Pentagon Investigating Allegations Centcom Officials Skewed Intelligence Regarding Islamic State

Islamic State militants
Islamic State militants in a commandeered Iraqi military vehicle in Fallujah / AP

The Pentagon’s inspector general has launched an investigation into whether officials in the military altered intelligence estimates about the U.S. campaign against the Islamic State in Iraq to give a more favorable impression of progress.

The New York Times reported:

The investigation began after at least one civilian Defense Intelligence Agency analyst told the authorities that he had evidence that officials at United States Central Command—the military headquarters overseeing the American bombing campaign and other efforts against the Islamic State—were improperly reworking the conclusions of intelligence assessments prepared for policy makers, including President Obama.

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According to unnamed officials familiar with the probe, the investigation is zeroing in on whether Centcom officials altered conclusions of draft intelligence assessments during a review process and then moved them forward. It is unclear when or by whom the intelligence assessments were reworked.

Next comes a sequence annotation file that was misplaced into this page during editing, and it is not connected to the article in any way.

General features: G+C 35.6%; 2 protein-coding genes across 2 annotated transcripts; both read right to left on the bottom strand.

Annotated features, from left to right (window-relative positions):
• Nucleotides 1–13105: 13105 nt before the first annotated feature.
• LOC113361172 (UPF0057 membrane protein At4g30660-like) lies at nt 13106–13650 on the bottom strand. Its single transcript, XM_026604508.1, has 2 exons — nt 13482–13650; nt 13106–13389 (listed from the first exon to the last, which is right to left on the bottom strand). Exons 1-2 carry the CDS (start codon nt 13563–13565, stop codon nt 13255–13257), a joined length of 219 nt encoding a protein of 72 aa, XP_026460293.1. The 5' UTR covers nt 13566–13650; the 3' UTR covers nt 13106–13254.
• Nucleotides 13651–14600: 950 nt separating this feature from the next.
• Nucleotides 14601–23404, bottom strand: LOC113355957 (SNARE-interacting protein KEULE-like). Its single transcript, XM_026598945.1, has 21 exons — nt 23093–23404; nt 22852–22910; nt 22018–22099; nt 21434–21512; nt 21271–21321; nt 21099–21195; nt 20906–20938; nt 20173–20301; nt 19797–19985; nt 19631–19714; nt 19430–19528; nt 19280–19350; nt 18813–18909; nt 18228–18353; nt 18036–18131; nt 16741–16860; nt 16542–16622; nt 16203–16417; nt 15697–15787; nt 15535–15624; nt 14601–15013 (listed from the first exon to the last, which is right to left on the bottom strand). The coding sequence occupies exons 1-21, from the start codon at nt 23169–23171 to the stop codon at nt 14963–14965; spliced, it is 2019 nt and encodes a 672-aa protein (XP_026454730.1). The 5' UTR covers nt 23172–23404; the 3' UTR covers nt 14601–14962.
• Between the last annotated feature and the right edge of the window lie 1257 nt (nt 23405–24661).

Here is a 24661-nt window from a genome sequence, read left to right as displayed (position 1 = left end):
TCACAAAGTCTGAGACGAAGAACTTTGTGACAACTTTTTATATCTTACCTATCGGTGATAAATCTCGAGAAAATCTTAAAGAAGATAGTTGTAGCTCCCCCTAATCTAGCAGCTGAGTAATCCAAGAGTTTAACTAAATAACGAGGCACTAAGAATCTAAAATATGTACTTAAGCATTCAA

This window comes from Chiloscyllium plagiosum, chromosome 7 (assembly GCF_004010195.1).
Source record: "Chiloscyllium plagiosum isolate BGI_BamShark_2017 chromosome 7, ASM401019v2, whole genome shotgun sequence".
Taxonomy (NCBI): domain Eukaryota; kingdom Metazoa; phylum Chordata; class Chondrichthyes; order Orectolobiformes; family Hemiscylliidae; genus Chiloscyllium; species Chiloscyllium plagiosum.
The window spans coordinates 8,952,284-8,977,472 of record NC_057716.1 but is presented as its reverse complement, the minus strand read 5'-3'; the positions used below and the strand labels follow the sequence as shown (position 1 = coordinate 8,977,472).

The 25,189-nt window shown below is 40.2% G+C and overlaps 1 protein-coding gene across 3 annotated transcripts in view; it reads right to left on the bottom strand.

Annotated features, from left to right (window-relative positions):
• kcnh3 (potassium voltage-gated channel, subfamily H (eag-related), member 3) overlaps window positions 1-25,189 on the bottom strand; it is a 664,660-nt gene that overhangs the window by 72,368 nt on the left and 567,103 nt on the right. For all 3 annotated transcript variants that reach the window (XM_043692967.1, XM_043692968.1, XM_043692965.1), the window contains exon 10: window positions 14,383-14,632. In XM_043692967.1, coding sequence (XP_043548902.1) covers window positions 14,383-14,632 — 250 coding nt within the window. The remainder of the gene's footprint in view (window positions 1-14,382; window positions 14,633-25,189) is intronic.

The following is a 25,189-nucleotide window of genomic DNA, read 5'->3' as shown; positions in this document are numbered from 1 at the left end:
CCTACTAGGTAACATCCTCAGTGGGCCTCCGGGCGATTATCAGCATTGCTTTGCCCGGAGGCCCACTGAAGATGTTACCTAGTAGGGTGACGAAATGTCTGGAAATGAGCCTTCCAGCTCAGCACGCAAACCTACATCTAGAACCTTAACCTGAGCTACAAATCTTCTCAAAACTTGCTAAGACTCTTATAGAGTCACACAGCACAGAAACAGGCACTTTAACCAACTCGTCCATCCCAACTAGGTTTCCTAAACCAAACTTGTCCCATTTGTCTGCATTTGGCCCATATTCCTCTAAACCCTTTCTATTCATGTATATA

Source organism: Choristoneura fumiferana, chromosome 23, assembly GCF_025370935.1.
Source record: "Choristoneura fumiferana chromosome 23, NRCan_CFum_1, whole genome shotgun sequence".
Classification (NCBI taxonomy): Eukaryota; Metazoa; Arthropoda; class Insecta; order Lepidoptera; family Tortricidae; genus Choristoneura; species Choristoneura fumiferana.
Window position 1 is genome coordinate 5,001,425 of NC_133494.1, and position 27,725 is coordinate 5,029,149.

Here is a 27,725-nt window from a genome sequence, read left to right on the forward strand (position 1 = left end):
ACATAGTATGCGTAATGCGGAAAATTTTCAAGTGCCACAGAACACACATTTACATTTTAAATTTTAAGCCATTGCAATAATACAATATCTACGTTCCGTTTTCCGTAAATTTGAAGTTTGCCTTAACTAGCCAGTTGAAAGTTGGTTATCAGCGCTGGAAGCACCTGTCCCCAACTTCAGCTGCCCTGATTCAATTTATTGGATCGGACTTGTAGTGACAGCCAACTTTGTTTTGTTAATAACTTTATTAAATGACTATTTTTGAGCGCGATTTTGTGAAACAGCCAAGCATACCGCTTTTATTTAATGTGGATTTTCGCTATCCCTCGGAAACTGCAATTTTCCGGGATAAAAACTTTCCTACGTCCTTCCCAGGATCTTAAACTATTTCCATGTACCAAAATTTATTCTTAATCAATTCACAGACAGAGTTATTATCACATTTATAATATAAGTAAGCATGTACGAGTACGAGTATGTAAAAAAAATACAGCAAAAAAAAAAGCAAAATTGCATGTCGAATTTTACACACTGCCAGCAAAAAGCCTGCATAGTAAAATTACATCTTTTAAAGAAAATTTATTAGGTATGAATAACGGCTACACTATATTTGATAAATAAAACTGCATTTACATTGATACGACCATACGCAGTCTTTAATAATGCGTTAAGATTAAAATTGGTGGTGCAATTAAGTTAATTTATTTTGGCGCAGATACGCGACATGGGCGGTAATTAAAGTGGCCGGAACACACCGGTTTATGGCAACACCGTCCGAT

Intelligence officials advised the House and Senate Intelligence Committees on the matter over the past few weeks, after which the Pentagon’s inspector general decided to investigate the allegations.

Centcom spokesman Col. Patrick Ryder would not comment on the inquiry but insisted that "the I.G. has a responsibility to investigate all allegations made, and we welcome and support their independent oversight."

There have been notable inconsistencies in assessments of the U.S. campaign against IS (also known as ISIL or ISIS) by military officials, lawmakers and the Obama administration.

Lt. Gen. Robert Neller, the veteran general nominated to lead the Marine Corps, and former Army Chief of Staff Gen. Ray Odierno recently characterized the campaign against IS as a "stalemate." Senate Armed Services Committee Chairman John McCain (R., Ariz.) has repeatedly said, "ISIS is winning."

FBI director James Comey called IS a "the threat that we’re worrying about in the homeland most of all" at the Aspen Security Forum in Colorado in July.

John Allen, the retired Marine general developing the campaign against IS, said the terrorist group "is losing." President Obama in July spoke of the "progress" against IS, and White House press secretary Josh Earnest touted "significant progress in terms of rolling back ISIL gains inside of Iraq" earlier this month.

U.S. intelligence agencies concluded that the Obama administration bomb campaign launched last year against IS has yielded no perceivable degradation of the terrorist organization’s forces.